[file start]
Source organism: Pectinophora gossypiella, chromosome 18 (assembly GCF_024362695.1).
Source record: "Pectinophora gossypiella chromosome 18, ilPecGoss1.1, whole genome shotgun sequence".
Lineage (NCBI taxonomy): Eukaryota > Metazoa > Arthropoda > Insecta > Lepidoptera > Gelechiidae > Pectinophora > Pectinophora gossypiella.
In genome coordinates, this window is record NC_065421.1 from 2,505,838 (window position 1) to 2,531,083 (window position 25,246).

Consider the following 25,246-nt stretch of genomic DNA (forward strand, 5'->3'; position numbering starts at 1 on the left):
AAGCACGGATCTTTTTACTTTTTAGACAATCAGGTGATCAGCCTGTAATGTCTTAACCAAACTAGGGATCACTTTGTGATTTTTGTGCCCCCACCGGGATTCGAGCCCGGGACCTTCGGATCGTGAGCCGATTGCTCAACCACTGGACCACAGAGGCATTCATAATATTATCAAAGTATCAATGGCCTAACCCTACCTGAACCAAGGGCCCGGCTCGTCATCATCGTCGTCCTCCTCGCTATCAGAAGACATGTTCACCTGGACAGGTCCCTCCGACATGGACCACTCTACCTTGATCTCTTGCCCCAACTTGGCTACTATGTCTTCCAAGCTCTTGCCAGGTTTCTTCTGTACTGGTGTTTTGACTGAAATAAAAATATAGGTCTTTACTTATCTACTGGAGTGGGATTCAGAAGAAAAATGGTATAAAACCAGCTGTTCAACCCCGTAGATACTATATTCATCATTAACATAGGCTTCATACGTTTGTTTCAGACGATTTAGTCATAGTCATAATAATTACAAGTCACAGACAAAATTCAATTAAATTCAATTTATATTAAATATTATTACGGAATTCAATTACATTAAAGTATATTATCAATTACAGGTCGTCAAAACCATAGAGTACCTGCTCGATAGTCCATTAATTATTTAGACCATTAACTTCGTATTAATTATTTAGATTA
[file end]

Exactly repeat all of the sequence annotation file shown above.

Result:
Source organism: Pectinophora gossypiella, chromosome 18 (assembly GCF_024362695.1).
Source record: "Pectinophora gossypiella chromosome 18, ilPecGoss1.1, whole genome shotgun sequence".
Lineage (NCBI taxonomy): Eukaryota > Metazoa > Arthropoda > Insecta > Lepidoptera > Gelechiidae > Pectinophora > Pectinophora gossypiella.
In genome coordinates, this window is record NC_065421.1 from 2,505,838 (window position 1) to 2,531,083 (window position 25,246).

Consider the following 25,246-nt stretch of genomic DNA (forward strand, 5'->3'; position numbering starts at 1 on the left):
AAGCACGGATCTTTTTACTTTTTAGACAATCAGGTGATCAGCCTGTAATGTCTTAACCAAACTAGGGATCACTTTGTGATTTTTGTGCCCCCACCGGGATTCGAGCCCGGGACCTTCGGATCGTGAGCCGATTGCTCAACCACTGGACCACAGAGGCATTCATAATATTATCAAAGTATCAATGGCCTAACCCTACCTGAACCAAGGGCCCGGCTCGTCATCATCGTCGTCCTCCTCGCTATCAGAAGACATGTTCACCTGGACAGGTCCCTCCGACATGGACCACTCTACCTTGATCTCTTGCCCCAACTTGGCTACTATGTCTTCCAAGCTCTTGCCAGGTTTCTTCTGTACTGGTGTTTTGACTGAAATAAAAATATAGGTCTTTACTTATCTACTGGAGTGGGATTCAGAAGAAAAATGGTATAAAACCAGCTGTTCAACCCCGTAGATACTATATTCATCATTAACATAGGCTTCATACGTTTGTTTCAGACGATTTAGTCATAGTCATAATAATTACAAGTCACAGACAAAATTCAATTAAATTCAATTTATATTAAATATTATTACGGAATTCAATTACATTAAAGTATATTATCAATTACAGGTCGTCAAAACCATAGAGTACCTGCTCGATAGTCCATTAATTATTTAGACCATTAACTTCGTATTAATTATTTAGATTA